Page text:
Your eyes and ears on the world of art and culture.

The Smithsonian reports on a journalist who has analyzed literary masterpieces to gain some intriguing insights into their construction. Calling himself a data journalist, Ben Blatt looks at things like the length of opening sentences, authors' favorite words, use of -ly adverbs, etc.

Hyperallergic gives us an excellent tour of the 2017 Whitney Biennial. You will find one installation that uses 2,755 pieces of bologna, abundant use of fabrics and soft materials, sharp political commentary '("The Times Thay Aint a Changing Fast Enough"), robotic and distorted bodies, and frequent references to sculptural forms. For the first time this Biennial was held at the Meatpacking District, which proves to be a more airy and welcoming space than previous shows.

An archaeologist and her team have discovered a 1,000 year-old circular tomb in Northern China. An urn in the center of the tomb contained the cremated remains of a couple, believed to be wife and husband. Walls are covered with colorful murals showing jewels, clothing, and servants. The researchers speculate that the tomb dates from the Liao Dynasty (A.D. 907 - 1125) which existed in China, Mongolia, and parts of Russia.

For those who love watching fashion trends, the New York Times highlights three designers with their Fall 2017 shows. First up is Miu Miu with brightly patterned furs and boots, followed by Louis Vuitton with a somewhat more subdued version of chic, and then an overall view of the runways, noting the emphasis on a strong female presence.

Artist Jeff Koons has been convicted of plagiarizing a photo of two nude children to make into a sculpture. Koons has been ordered to pay $42,000 for the copyright violation, another $4,000. for posting the piece on his website. The presiding judge said that although there were minor changes made, the image used is clearly stolen from a copyrighted work. In the past, Koons has lost other lawsuits claiming plagiarizing.

A massive statue of an Egyptian pharaoh has been unearthed in a mud puddle in the suburbs of Cairo. The statue is believed to have been about 26 feet tall. Archaeologists will continue to scour the area for other fragments and perhaps other statues as well. If they are able to reassemble the statue, it will be displayed at the opening of the Grand Egyptian Museum in 2018.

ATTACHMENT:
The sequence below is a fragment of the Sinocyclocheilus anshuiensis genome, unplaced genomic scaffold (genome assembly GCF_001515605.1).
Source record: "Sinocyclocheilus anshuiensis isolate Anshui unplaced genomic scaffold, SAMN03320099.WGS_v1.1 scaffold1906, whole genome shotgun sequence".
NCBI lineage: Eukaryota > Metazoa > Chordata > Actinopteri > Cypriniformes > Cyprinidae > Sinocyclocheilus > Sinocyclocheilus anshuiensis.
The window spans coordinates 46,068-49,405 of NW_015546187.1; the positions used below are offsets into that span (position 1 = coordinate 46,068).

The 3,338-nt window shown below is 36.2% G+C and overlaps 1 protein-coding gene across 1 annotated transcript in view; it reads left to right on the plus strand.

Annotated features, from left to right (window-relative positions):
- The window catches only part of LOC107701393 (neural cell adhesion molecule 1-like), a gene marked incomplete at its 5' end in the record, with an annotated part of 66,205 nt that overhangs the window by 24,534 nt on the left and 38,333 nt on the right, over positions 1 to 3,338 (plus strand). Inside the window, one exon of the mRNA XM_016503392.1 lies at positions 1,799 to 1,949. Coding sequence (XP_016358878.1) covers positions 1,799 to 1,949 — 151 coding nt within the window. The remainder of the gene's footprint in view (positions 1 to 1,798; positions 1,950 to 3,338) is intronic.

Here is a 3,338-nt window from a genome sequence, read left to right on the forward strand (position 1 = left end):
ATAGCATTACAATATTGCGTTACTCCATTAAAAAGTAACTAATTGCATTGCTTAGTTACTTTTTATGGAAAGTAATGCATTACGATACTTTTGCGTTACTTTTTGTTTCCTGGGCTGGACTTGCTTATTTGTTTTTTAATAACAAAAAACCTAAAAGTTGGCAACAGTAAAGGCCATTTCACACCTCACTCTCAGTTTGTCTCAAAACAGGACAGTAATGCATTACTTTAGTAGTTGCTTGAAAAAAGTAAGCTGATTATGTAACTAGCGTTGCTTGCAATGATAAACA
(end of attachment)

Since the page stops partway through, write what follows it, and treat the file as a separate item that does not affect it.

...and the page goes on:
From time to time we point you toward private art collections that you might enjoy. Here we go south of Oslo in Norway to visit the Ekebergparken Sculpture Park, 255 acres of woodlands and views that reflect 130 years of European sculpture Be sure to see Louise Bourgeois' "Couple", created in 2003.

Another prime collection is the Venet collection, called "A Tribute to Minimal and Conceptual Art". Located in Le Muy, France, the esthetic here is quite different from the Ekebergparken above but no less noteworthy.

Let's move skyward from here and look at the Airbus Flying Car, shown conceptually at the 2017 Geneva Motor Show. The car, which can function on the ground as well as in the air, has two electric motors and can go 80 miles. It can be summoned by smart phone, and consists essentially of a pod and a drone. Airbus calculates that it will take 7 - 10 years for the vehicle to be ready for market.

Calling history mostly a history of stupidity, physicist Stephen Hawking warns that only some form of cooperative world government can save the human species from destruction brought on by technological advances. With a plethora of what he calls "technology overkill", Hawking admits that the species is hard-wired for aggression, which has propelled it forward through the ages. But current advances make biological or nuclear war likely unless we can self-correct before things get out of control.

The Getty Research Institute looks at the Concrete Poetry movement at the time of its earliest days during 1950 - 1970. The exhibition is called "Words and Sounds in Graphic Space".

With all the talk of robots recently, here is a TED video that was actually shown 4 years ago but is still one of the best. Call this the dancing nanobots, if you will.

c. Corinne Whitaker 2017